Cicadas are gliding insects with a wingspan of one inch or more. Their breeding sounds are well-known, and they have translucent wings. They make one of the most audible noises of any insect, and each species has its particular sound.
Cicadas may be significant, noisy, and frightening in appearance, yet they do not bite, sting, or spread illness. They may be nasty pests when many of them enter your house and drain the sap from your trees, causing damage to your plants in enormous numbers.
Size and type
Adult cicadas vary in size based on the species, but they are typically 2-3 inches long and have enormous, transparent wings. Their eyes might be either reddish or black. Types are:
- Those who come once a year, such as Santa Claus.
- Those who come once every 13 or 17 years. During the summer, both of these plants emerge from the ground.
Cicadas give rise from the ground to mate and reproduce. Even though charts depict where periodic cicadas will wreak devastation, these invasions can arrive years early or late. Cicadas aren’t dangerous to humans, and they provide food for native wildlife. However, they can damage trees and plants throughout their month-long lifetime.
Cicada infestations are a common concern in spring and summer, and they may be a loud challenge to deal with. Seasonal (which appear every year), periodic (which arise in big numbers every 13 to 17 years), or primitive (which appear each year but in huge numbers after several years) cicadas may be found in your area.
If you want to get rid of Cicadas in your yard, use the information below, which contains our best Cicada Control strategies and recommendations.
Control necessitates recognition. You can’t treat unless you’re positive you’re working with Cicadas, which you won’t accomplish if you do not even know what they look like. Cicadas have several common traits, which are listed below.
- Cicadas are pretty enormous, measuring between 2 and 12 inches and 3 inches in length as adults; you won’t be able to miss them! Dog-day cicadas (because they generally appear in July and August, “the dog days of summer”) and Periodical cicadas are the two types found in America.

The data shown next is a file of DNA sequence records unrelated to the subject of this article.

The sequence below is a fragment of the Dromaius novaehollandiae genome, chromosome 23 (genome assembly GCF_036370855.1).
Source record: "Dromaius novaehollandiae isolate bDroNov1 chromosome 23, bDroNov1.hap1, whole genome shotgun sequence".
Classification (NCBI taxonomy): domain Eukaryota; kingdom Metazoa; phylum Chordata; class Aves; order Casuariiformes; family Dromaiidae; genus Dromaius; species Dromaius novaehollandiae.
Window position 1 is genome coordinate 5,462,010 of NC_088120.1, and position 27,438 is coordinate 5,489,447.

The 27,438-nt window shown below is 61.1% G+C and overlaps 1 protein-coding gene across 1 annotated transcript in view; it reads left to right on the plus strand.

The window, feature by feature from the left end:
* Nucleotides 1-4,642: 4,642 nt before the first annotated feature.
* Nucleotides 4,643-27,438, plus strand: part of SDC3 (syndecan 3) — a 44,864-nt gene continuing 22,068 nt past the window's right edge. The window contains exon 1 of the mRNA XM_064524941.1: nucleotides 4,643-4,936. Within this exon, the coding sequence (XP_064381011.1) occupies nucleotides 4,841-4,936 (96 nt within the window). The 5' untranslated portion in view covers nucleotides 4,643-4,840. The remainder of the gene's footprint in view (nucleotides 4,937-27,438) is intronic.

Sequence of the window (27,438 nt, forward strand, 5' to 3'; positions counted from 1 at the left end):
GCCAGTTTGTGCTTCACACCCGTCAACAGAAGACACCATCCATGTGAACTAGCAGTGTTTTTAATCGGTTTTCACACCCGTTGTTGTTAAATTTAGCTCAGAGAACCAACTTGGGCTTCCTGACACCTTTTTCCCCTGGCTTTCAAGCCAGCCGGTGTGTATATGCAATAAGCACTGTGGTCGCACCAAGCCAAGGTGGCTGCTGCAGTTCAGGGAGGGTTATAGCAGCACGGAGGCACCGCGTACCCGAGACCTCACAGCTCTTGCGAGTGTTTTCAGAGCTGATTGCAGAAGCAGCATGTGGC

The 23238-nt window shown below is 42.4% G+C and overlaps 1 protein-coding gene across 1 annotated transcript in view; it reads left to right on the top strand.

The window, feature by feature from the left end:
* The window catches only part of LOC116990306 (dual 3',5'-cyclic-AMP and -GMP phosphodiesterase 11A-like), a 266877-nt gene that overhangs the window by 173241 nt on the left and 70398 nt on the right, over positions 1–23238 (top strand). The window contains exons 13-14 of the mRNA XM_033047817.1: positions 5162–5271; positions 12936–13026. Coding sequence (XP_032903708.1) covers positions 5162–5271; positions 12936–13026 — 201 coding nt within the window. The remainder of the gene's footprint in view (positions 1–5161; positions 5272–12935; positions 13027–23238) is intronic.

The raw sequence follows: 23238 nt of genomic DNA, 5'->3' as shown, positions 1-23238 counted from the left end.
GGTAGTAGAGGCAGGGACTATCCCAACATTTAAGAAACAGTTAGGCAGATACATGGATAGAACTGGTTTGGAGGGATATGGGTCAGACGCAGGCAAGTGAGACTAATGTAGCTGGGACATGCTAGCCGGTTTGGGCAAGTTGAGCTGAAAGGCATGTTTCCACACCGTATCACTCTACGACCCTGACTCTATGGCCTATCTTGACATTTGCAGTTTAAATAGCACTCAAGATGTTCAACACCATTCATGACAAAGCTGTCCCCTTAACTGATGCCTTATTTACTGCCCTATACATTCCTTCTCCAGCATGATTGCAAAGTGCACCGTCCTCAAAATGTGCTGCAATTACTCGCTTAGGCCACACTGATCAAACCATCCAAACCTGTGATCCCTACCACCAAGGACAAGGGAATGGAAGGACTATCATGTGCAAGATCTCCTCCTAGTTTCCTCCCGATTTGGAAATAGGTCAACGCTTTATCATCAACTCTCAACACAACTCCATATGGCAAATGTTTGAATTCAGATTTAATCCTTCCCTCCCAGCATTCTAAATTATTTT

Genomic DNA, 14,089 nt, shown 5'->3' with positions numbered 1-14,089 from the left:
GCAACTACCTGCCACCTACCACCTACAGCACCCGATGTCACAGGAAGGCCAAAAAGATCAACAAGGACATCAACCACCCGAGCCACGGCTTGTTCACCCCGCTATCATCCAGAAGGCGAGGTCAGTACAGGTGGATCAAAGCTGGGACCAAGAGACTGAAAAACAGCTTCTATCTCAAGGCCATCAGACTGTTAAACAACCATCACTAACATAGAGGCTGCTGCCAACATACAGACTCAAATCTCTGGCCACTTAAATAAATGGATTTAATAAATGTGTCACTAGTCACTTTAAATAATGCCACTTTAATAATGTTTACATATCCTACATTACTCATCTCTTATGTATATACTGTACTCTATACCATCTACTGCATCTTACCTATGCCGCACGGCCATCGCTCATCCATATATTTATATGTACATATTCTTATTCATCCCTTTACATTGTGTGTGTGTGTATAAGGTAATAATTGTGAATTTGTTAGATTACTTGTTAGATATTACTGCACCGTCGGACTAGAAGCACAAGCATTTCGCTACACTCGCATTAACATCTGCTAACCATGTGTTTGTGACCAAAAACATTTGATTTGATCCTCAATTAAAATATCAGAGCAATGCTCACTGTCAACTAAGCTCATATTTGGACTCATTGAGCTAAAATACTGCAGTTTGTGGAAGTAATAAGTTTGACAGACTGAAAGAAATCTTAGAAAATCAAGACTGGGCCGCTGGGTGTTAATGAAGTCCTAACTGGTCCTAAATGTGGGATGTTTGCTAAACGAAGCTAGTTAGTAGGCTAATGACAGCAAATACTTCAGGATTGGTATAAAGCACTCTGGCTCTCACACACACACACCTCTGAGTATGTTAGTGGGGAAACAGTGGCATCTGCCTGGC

- Cicadas have enormous transparent wings and are recognized for their characteristic loud songs and breeding cries, which vary by species.
- Body-color varies per species, although it can range from metallic dark to green to reddish-brown, among other hues.
- Cicada eyes’ color varies according to the species, although they are generally black or brilliant red.
How to get rid of a cicada?
There are different ways by which you can get rid or protect your tress and garden from cicada. Some of them are as below.
Use a powerful hose to spray your trees often, or surround smaller trees with garden netting. When it comes to safeguarding grapevines and other growing plants against cicadas, you might have to remove them one at a time.
Young cicadas will not eat the leaves of these plants, but will go for the roots and juice of fruit trees. Females lay their eggs by cutting into the bark of trees. Trees that are older will likely survive, while those that are younger may not.
Use of insecticides
If the cicadas’ loudness and annoyance are too much to bear, a few items might assist. Sevin Insect Killer is available in three forms: Dust, concentrate, and readily available bottles. You may use the garden spray to treat the edges of your lawn by attaching it to a hose. The dusty and pumping spray treatments must be used on your trees directly.
You may also spray Reclaim IT on your trees and bushes to kill and repel cicadas. It’s important to remember that it’s not simply the alive cicadas that are a concern. Adults die soon after they emerge to mate. That leaves you with a yard full of decaying, smelling bugs. You have the option of burying, burning, or composting them.
How to limit the damage?
You won’t be able to stop them from arriving, but you can minimize the damage to your lawn and hearing.
- Invest in noise-canceling earphones or earplugs. Cicadas are noisy insects that can even outperform planes.
- Make sure all pools and hot tubs are covered. Cicadas have a tendency to fly into them, clogging the drain.
- Do all yard tasks early in the morning or late at night, when cicadas are less active. Why? Your lawn equipment’s vibrations may attract cicadas. Cicadas come up for mating season, and the males use vibrations to generate their calls. You might be setting up a date without even realizing it.
- When working in your yard or around trees, wear a hat. Cicadas don’t have the finest toilet habits, preferring to pee after consuming a large amount of tree sap.
You don’t want the Cicadas to return once you’ve exterminated them from your land. You can anticipate the year, season, and month when Cicadas will rise from the earth and begin swarming based on your region. Following are some precautionary steps to take:
- Reclaim IT at least a month before Cicadas are scheduled to appear. Treatments for yearly species of Cicadas are normally done in late summer or early spring in places where they occur, but double-check to be sure.
- Also, before Cicadas appear, keep in mind your trees and bushes are quite well trimmed so they don’t have a spot to deposit their eggs.
- Avoid planting trees two years before Cicadas are predicted to appear, since this may impede their growth and perhaps kill them.